Irving Independent School District v. Tatro
In Irving Independent School District v. Tatro (1984), the U.S. Supreme Court addressed the question of whether the related services provision of the Education of the Handicapped Act of 1975, now known as the Individuals with Disabilities Education Act (IDEA), required a school board in Texas to provide clean intermittent catheterization during class hours to a student who could not voluntarily empty her bladder because of her spina bifida. In holding that the board was required to provide catheterization, the Court reasoned that because this service was required in order for the child to remain at school during the day and that it was a simple procedure that could be performed in a few minutes by a lay person with less than an hour’s training, it qualified for coverage under the IDEA.
Tatro stands out as the Supreme Court’s first attempt to define the distinction between school supportive health services, which officials must provide under the IDEA as related services identified in students’ Individualized Education Programs if they are necessary to assist children with disabilities to benefit from special education, and medical services, which they are not required to supply unless they are for diagnostic or evaluative purposes.
In resolving Tatro, the Supreme Court relied on the U.S. Department of Education’s regulations to define the disputed terms. Pursuant to these regulations, school health services are those that can be provided by school nurses or other qualified lay persons. On the other hand, medical services are those that must be performed by licensed physicians. Insofar as clean intermittent catheterization did not have to be carried out by a physician, but could be performed by a school nurse or trained lay person, and because it would have allowed the child to remain at school during the day, the Court was satisfied that it qualified as a related service under IDEA. As such, the Court determined that school officials had to provide this service for the child.
Tatro also included general guidelines outlining the scope of a school board’s responsibility for providing IDEA-related services to students. First, the Supreme Court reiterated that eligible children must be identified as having disabilities in order to receive special education services. Second, the Court acknowledged that school officials are required to supply only those services that are necessary to aid children to benefit from special education, regardless of how easily school nurses or lay persons could furnish the needed services. Third, the Court noted that school nursing services must be provided only if they can be performed by nurses or other qualified lay persons, not if they must be performed by physicians. In addressing this final point, the Court specified that it was reasonable to assume that the IDEA was designed to spare school boards from the responsibility of supplying medical services such as those performed by doctors that might have proved unduly expensive and beyond the range of educators’ competence.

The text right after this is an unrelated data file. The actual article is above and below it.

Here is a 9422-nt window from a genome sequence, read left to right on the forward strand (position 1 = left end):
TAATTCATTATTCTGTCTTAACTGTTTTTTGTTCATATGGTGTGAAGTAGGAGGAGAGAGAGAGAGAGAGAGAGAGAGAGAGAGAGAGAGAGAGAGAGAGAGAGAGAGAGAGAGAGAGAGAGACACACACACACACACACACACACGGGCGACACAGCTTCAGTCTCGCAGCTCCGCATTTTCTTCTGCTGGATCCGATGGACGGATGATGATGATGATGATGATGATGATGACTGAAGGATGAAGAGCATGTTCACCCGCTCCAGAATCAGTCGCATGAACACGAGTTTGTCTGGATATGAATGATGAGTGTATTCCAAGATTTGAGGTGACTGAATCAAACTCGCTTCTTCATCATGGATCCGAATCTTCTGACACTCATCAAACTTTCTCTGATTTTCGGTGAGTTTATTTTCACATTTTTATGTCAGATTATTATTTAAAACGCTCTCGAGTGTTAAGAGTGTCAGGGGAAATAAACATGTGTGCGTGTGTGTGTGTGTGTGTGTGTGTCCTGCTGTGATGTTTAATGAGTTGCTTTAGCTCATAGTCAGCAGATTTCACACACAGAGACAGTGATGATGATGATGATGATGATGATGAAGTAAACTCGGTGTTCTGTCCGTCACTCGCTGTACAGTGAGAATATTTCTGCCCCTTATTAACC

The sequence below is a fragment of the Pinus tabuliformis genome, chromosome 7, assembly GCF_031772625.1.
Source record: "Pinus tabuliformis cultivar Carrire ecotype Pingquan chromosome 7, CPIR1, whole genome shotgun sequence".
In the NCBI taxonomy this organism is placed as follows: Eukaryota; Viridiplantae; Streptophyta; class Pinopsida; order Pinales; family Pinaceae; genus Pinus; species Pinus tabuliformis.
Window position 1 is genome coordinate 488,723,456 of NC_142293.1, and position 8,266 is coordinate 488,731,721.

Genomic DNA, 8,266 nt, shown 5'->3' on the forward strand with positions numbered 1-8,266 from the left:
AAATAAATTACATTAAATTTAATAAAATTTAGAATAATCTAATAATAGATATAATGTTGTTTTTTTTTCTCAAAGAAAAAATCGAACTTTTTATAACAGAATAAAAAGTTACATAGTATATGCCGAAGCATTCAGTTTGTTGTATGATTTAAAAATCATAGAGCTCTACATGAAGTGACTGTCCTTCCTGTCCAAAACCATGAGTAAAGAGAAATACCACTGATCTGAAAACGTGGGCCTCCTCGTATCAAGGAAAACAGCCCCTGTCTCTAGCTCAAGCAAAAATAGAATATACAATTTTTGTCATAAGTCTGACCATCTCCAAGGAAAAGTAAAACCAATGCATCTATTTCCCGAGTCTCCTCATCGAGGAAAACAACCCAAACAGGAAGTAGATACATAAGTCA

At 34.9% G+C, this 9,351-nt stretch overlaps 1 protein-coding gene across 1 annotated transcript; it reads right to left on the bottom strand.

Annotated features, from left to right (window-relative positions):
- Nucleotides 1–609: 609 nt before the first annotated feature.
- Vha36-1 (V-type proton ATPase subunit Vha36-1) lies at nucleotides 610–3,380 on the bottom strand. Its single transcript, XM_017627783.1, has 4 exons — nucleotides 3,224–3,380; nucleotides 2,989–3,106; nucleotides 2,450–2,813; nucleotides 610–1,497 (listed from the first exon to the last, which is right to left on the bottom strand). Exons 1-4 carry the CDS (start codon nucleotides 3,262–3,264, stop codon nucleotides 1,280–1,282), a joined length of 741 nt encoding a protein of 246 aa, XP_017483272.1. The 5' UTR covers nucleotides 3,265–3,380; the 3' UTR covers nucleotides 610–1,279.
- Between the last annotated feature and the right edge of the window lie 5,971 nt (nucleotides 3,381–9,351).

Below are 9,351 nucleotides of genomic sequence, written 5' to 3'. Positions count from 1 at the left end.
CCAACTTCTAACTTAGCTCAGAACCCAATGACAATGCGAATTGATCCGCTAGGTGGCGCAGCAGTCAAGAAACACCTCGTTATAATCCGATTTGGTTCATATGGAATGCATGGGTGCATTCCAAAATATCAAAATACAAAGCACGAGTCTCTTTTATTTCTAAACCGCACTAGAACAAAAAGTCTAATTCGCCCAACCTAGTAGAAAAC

Courts most often cite Tatro in addressing questions of what qualifies as related services under the IDEA. The result is that courts frequently reach different results in applying Tatro. For example, two years after Tatro, a federal trial court in New York denied services to a child whose severe physical disabilities required constant nursing care (Detsel v. Board of Education of Auburn Enlarged City School District, 1986). Yet, 13 years later, the Supreme Court, in Cedar Rapids Community School District v. Garret F. (1999) decided that a child who was paralyzed from the neck down and required continuous one-on-one nursing services qualified for that care under the related services provision of IDEA. In Garrett F., the Court recognized the importance of the distinction it explained in Tatro, namely that excluded medical services refer only to those that must be performed by physicians, not to those that can be provided by school health services, such as nursing care that can be delivered by a school nurse or trained lay persons.
Regina R. Umpstead
See also Cedar Rapids Community School District v. Garret F.; Disabled Persons, Rights of; Individualized Education Program (IEP); Related Services
- Cedar Rapids Community School District v. Garret F., 526 U.S. 66 (1999).
- Detsel v. Board of Education of Auburn Enlarged City School District, 637 F. Supp. 1022 (N.D.N.Y. 1986), aff’d, 820 F.2d 587 (2d Cir.), cert. denied, 484 U.S. 981 (1987).
- Individuals with Disabilities Education Act, 20 U.S.C. §§ 1400 et seq.
- Irving Independent School District v. Tatro, 468 U.S. 833 (1984).